Last December, I posted excerpts of an IRA interview with Michael Whalen, an award winning composer and new media observer. In this week’s issue of The Institutional Risk Analyst, Michael reviews his predictions of last year and discusses how he sees the future of media. Long excerpts but very interesting and thought provoking. Full IRA interview is here.
- It seems that about 100% of what we discussed has come to pass or is in process, and then some. We were talking about the eventual end of television networks, film companies and the continued radical upheaval of the music business. It is certainly the case that network television is ending as we know it. While we have not seen any of these media companies fall over and die – the erosion in all of television and broadcast media in general in just 10 months is alarming.
- I think the biggest single factor that has changed since we spoke last year is that major media companies and especially the television and cable franchises are no longer pretending that things are “OK”. (…) the total number of people watching programmed broadcast television is less than half of what is was just 10 years ago. The level of desperation out there is amazing.
- In the face of these actions, income streams everywhere are drying up. Look at how new ventures like Oprah’s OWN network (launched just a year ago) has been a financial disaster since day one. News Corp’s (“NWS”) failure in launching their digital magazine “The Daily” and the continued trouble for media institutions like the New York Times (“NYT”) are but single examples of an ocean of trouble for media. (…)
Long but interesting excerpts of IRA interview with Michael Whalen. Full interview here.
Michael Whalen, an award winning composer and new media observer, talks about the outlook for the business of creating and delivering content. Michael is IRA co-founder Chris Whalen’s younger brother. Ten years ago, Michael saw that Apple was getting ready to take a monumental step by shifting its business away from just computers and software towards mobile devices. In 2001, concepts such as iTunes and the iPod made it look like Steve Jobs and the management at AAPL were crazy or at least losing “confidence” in their core business. Now 10 years later, their gamble looks like genius.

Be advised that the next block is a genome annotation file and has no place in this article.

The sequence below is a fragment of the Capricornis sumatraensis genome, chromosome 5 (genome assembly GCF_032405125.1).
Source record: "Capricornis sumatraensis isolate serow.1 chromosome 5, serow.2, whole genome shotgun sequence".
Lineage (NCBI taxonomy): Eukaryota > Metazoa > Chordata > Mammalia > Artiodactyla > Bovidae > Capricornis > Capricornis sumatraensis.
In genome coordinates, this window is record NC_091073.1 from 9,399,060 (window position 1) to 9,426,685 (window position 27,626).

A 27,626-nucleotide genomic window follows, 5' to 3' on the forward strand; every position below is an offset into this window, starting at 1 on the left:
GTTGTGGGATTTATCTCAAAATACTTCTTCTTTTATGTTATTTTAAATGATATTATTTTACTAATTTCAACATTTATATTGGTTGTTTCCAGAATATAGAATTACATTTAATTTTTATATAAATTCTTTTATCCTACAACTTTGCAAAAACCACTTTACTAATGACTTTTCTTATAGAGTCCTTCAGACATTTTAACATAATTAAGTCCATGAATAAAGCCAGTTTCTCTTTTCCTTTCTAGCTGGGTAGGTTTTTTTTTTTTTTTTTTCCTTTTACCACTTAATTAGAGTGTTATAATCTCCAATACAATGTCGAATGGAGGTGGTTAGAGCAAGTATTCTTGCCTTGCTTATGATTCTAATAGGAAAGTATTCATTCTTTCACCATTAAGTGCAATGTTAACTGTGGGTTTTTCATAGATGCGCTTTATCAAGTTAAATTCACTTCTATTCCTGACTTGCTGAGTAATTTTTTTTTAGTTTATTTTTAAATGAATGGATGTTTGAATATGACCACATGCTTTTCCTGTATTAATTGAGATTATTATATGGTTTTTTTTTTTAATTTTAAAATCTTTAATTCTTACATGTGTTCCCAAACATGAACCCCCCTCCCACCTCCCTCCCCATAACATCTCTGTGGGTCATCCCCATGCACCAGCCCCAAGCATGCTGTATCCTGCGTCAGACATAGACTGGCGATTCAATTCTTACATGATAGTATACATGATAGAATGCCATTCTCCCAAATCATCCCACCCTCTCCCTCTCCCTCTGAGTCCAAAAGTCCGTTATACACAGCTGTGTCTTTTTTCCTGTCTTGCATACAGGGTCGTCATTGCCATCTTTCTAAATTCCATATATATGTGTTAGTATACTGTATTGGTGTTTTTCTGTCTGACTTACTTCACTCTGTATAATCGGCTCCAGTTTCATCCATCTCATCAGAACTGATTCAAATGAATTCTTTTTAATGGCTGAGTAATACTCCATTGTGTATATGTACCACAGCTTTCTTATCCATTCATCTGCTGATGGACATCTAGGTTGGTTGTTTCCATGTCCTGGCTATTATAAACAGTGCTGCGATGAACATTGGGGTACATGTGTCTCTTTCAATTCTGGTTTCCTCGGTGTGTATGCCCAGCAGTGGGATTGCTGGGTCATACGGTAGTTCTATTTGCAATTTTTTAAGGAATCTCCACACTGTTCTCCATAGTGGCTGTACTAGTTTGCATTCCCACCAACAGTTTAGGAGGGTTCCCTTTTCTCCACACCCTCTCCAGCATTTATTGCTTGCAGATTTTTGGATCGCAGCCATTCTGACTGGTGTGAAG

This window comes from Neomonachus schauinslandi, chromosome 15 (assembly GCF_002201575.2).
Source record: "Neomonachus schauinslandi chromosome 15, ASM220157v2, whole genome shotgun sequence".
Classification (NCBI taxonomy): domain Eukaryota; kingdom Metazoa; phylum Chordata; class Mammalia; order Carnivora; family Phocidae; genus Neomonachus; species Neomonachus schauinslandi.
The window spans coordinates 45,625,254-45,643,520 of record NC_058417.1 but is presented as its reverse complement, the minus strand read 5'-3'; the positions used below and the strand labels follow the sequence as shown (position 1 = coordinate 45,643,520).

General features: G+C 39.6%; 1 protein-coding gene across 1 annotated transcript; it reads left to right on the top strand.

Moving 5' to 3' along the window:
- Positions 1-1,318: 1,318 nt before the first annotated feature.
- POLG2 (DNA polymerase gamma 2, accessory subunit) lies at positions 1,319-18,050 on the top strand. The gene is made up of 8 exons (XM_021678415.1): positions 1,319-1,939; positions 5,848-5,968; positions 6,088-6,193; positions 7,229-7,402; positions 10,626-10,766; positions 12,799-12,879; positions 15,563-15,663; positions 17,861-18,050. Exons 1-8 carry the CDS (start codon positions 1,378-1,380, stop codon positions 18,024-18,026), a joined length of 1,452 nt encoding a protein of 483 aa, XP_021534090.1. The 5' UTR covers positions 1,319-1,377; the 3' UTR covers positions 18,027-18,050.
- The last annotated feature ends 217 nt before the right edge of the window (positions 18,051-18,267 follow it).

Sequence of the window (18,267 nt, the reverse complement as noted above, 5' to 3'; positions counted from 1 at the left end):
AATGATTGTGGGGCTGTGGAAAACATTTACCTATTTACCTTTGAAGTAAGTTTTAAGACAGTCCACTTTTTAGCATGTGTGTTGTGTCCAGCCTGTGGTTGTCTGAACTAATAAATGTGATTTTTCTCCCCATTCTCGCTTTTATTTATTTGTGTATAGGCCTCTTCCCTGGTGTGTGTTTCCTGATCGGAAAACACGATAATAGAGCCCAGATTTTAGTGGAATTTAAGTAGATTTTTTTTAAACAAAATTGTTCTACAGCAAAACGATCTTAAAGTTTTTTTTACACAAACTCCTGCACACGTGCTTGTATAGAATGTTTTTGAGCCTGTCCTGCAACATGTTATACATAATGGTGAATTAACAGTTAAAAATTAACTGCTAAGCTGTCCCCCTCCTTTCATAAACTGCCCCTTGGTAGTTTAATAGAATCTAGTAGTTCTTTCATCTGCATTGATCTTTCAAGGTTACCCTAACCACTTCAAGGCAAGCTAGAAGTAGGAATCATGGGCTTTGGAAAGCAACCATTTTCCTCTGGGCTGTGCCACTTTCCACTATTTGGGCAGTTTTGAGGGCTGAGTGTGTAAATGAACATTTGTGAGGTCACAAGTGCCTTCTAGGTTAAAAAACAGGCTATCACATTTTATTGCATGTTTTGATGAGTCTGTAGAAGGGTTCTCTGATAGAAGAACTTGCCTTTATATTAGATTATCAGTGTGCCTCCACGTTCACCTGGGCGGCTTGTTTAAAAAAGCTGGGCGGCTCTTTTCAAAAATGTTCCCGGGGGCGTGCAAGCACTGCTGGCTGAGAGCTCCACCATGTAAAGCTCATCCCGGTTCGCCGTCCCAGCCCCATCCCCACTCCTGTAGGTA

The IRA: How do you view the AAPL strategy going forward, especially with the apparent decision to let Droid handset take overall share? Is AAPL still well advised to keep proprietary control over the hardware and not allow third-party produces to make handsets that run the AAPL OS?
I think handicapping the handset/mobile device market with just a hardware conversation is short-sighted, frankly. In my opinion, the near-term future is all about content streaming. The profit margins in these handset devices is so small that staying in the game will be very tough if you are not already in it and buying your way into the market may not pay off because the margins might not cover the cost of entry unless you are hugely successful. For investors interested in AAPL, watch what they do with their huge new cloud-computing center in North Carolina. As already reported in the media, this facility is going to go far beyond simply turning iTunes into a streaming subscription service. AAPL is going to start to be very visibly aggressive with all that cash they have and this location is but a bell weather of other centers and a very interesting future that is unfolding.
(To read about Apple’s cash, see CASHING IN WITH CASH)
So, to ask the same question from a different perspective, will AAPL push all content to all devices or just the iPhone/pod/pad? Maybe layers? Your reply suggests that the hardware origin no longer matters, even for AAPL.